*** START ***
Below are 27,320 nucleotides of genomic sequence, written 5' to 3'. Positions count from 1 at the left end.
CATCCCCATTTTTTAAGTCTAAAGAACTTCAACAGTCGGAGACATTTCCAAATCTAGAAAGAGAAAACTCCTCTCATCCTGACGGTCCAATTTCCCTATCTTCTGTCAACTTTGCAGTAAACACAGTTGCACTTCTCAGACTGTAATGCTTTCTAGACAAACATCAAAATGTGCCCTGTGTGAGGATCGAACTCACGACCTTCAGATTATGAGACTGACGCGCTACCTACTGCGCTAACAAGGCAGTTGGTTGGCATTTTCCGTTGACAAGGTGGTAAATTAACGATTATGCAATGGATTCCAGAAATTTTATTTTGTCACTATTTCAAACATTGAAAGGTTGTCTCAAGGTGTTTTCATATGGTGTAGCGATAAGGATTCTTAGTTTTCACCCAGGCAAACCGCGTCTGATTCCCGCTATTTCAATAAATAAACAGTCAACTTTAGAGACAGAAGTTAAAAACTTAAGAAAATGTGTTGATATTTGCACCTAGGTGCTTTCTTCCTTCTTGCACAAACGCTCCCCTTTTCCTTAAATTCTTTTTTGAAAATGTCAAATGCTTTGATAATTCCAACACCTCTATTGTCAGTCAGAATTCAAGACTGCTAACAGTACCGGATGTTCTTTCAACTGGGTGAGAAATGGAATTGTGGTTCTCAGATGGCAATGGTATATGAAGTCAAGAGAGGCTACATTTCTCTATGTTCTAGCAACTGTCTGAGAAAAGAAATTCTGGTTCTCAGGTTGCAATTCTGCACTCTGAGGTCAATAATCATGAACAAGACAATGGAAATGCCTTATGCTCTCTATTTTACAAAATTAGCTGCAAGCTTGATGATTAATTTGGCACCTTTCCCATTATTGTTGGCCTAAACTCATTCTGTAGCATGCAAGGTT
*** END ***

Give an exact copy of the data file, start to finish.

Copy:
Below are 27,320 nucleotides of genomic sequence, written 5' to 3'. Positions count from 1 at the left end.
CATCCCCATTTTTTAAGTCTAAAGAACTTCAACAGTCGGAGACATTTCCAAATCTAGAAAGAGAAAACTCCTCTCATCCTGACGGTCCAATTTCCCTATCTTCTGTCAACTTTGCAGTAAACACAGTTGCACTTCTCAGACTGTAATGCTTTCTAGACAAACATCAAAATGTGCCCTGTGTGAGGATCGAACTCACGACCTTCAGATTATGAGACTGACGCGCTACCTACTGCGCTAACAAGGCAGTTGGTTGGCATTTTCCGTTGACAAGGTGGTAAATTAACGATTATGCAATGGATTCCAGAAATTTTATTTTGTCACTATTTCAAACATTGAAAGGTTGTCTCAAGGTGTTTTCATATGGTGTAGCGATAAGGATTCTTAGTTTTCACCCAGGCAAACCGCGTCTGATTCCCGCTATTTCAATAAATAAACAGTCAACTTTAGAGACAGAAGTTAAAAACTTAAGAAAATGTGTTGATATTTGCACCTAGGTGCTTTCTTCCTTCTTGCACAAACGCTCCCCTTTTCCTTAAATTCTTTTTTGAAAATGTCAAATGCTTTGATAATTCCAACACCTCTATTGTCAGTCAGAATTCAAGACTGCTAACAGTACCGGATGTTCTTTCAACTGGGTGAGAAATGGAATTGTGGTTCTCAGATGGCAATGGTATATGAAGTCAAGAGAGGCTACATTTCTCTATGTTCTAGCAACTGTCTGAGAAAAGAAATTCTGGTTCTCAGGTTGCAATTCTGCACTCTGAGGTCAATAATCATGAACAAGACAATGGAAATGCCTTATGCTCTCTATTTTACAAAATTAGCTGCAAGCTTGATGATTAATTTGGCACCTTTCCCATTATTGTTGGCCTAAACTCATTCTGTAGCATGCAAGGTT